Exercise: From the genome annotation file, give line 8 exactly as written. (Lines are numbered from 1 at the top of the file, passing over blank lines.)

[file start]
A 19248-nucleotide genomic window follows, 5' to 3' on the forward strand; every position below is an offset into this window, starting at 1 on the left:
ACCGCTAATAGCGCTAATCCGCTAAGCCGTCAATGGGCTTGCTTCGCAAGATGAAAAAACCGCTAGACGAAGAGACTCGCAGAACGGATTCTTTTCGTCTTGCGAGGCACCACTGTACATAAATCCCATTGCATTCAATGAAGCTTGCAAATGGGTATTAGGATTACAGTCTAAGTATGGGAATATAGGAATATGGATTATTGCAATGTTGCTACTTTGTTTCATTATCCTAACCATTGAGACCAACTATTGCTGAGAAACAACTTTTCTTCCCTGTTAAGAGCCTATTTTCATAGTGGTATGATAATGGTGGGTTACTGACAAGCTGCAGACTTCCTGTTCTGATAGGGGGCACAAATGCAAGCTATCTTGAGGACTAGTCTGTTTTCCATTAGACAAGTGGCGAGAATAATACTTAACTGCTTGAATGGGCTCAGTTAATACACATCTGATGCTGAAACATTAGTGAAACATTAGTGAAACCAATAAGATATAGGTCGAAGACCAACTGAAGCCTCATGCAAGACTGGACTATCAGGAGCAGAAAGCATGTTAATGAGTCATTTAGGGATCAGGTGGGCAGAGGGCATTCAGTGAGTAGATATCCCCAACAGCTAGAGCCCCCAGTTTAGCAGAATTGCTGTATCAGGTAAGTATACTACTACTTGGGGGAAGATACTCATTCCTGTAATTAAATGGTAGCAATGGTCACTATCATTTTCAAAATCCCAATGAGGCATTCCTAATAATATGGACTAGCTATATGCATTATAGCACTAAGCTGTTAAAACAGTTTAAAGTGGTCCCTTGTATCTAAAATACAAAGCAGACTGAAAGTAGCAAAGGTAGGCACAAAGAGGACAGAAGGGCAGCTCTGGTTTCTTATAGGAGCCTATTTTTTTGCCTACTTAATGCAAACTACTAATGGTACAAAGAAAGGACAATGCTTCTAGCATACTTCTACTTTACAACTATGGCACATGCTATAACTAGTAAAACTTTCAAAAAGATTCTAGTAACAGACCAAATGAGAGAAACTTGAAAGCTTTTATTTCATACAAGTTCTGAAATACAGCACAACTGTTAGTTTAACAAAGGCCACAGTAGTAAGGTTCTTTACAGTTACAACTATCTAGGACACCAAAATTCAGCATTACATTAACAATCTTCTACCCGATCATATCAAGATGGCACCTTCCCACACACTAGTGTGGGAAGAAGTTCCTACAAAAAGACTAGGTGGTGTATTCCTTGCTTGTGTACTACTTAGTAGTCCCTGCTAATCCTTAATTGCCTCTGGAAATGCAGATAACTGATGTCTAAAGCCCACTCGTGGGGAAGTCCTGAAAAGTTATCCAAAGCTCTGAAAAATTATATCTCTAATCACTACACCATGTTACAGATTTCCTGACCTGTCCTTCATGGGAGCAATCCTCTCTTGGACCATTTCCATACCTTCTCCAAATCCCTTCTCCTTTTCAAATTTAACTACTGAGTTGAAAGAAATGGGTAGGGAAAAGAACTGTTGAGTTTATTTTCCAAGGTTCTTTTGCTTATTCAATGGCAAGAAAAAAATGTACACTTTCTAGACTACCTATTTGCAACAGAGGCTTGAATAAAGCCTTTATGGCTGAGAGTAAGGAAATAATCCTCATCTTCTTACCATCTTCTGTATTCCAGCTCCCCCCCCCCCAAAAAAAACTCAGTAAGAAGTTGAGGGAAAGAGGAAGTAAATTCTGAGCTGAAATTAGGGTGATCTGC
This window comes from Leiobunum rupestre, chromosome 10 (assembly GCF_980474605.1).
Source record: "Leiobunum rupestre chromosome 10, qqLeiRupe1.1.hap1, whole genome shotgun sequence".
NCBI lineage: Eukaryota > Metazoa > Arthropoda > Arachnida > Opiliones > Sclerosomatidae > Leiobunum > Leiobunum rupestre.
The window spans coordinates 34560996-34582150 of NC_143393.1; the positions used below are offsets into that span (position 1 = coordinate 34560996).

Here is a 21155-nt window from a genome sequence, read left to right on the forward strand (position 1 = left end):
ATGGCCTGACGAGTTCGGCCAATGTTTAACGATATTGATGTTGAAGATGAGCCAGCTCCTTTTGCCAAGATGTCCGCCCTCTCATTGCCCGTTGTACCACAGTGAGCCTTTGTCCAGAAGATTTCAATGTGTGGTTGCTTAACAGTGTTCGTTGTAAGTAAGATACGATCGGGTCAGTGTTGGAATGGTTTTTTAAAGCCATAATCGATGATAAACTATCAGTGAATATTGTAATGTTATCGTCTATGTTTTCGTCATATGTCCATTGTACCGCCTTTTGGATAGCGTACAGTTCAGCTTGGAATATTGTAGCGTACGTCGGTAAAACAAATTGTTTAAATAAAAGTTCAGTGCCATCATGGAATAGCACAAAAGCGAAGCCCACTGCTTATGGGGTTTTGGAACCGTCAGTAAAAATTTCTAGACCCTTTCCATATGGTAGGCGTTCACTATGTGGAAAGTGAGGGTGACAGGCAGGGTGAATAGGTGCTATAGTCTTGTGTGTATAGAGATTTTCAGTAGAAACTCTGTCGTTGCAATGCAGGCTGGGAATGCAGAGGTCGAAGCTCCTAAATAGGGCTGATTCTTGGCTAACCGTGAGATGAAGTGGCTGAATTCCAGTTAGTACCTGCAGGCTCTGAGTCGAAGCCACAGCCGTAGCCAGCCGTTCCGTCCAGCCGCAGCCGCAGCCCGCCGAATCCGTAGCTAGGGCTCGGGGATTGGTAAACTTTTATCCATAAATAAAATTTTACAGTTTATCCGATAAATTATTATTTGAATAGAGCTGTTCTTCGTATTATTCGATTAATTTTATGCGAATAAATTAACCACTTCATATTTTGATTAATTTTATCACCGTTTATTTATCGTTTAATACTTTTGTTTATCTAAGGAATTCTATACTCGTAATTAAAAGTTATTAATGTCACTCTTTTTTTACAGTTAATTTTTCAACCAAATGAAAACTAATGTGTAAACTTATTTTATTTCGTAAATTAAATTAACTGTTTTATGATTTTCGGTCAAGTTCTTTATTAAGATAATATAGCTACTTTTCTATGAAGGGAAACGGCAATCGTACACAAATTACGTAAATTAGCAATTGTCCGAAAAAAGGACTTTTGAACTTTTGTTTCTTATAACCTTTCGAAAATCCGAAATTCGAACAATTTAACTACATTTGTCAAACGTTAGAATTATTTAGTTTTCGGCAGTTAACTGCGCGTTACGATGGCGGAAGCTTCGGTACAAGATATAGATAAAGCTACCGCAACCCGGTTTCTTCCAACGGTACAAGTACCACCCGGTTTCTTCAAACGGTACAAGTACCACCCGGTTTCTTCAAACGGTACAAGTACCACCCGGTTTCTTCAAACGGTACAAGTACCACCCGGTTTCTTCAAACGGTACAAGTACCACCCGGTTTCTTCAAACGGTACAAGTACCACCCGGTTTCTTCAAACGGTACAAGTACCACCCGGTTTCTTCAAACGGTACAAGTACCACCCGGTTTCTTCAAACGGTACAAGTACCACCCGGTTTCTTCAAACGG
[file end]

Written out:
ATGGCCTGACGAGTTCGGCCAATGTTTAACGATATTGATGTTGAAGATGAGCCAGCTCCTTTTGCCAAGATGTCCGCCCTCTCATTGCCCGTTGTACCACAGTGAGCCTTTGTCCAGAAGATTTCAATGTGTGGTTGCTTAACAGTGTTCGTTGTAAGTAAGATACGATCGGGTCAGTGTTGGAATGGTTTTTTAAAGCCATAATCGATGATAAACTATCAGTGAATATTGTAATGTTATCGTCTATGTTTTCGTCATATGTCCATTGTACCGCCTTTTGGATAGCGTACAGTTCAGCTTGGAATATTGTAGCGTACGTCGGTAAAACAAATTGTTTAAATAAAAGTTCAGTGCCATCATGGAATAGCACAAAAGCGAAGCCCACTGCTTATGGGGTTTTGGAACCGTCAGTAAAAATTTCTAGACCCTTTCCATATGGTAGGCGTTCACTATGTGGAAAGTGAGGGTGACAGGCAGGGTGAATAGGTGCTATAGTCTTGTGTGTATAGAGATTTTCAGTAGAAACTCTGTCGTTGCAATGCAGGCTGGGAATGCAGAGGTCGAAGCTCCTAAATAGGGCTGATTCTTGGCTAACCGTGAGATGAAGTGGCTGAATTCCAGTTAGTACCTGCAGGCTCTGAGTCGAAGCCACAGCCGTAGCCAGCCGTTCCGTCCAGCCGCAGCCGCAGCCCGCCGAATCCGTAGCTAGGGCTCGGGGATTGGTAAACTTTTATCCATAAATAAAATTTTACAGTTTATCCGATAAATTATTATTTGAATAGAGCTGTTCTTCGTATTATTCGATTAATTTTATGCGAATAAATTAACCACTTCATATTTTGATTAATTTTATCACCGTTTATTTATCGTTTAATACTTTTGTTTATCTAAGGAATTCTATACTCGTAATTAAAAGTTATTAATGTCACTCTTTTTTTACAGTTAATTTTTCAACCAAATGAAAACTAATGTGTAAACTTATTTTATTTCGTAAATTAAATTAACTGTTTTATGATTTTCGGTCAAGTTCTTTATTAAGATAATATAGCTACTTTTCTATGAAGGGAAACGGCAATCGTACACAAATTACGTAAATTAGCAATTGTCCGAAAAAAGGACTTTTGAACTTTTGTTTCTTATAACCTTTCGAAAATCCGAAATTCGAACAATTTAACTACATTTGTCAAACGTTAGAATTATTTAGTTTTCGGCAGTTAACTGCGCGTTACGATGGCGGAAGCTTCGGTACAAGATATAGATAAAGCTACCGCAACCCGGTTTCTTCCAACGGTACAAGTACCACCCGGTTTCTTCAAACGGTACAAGTACCACCCGGTTTCTTCAAACGGTACAAGTACCACCCGGTTTCTTCAAACGGTACAAGTACCACCCGGTTTCTTCAAACGGTACAAGTACCACCCGGTTTCTTCAAACGGTACAAGTACCACCCGGTTTCTTCAAACGGTACAAGTACCACCCGGTTTCTTCAAACGGTACAAGTACCACCCGGTTTCTTCAAACGGTACAAGTACCACCCGGTTTCTTCAAACGG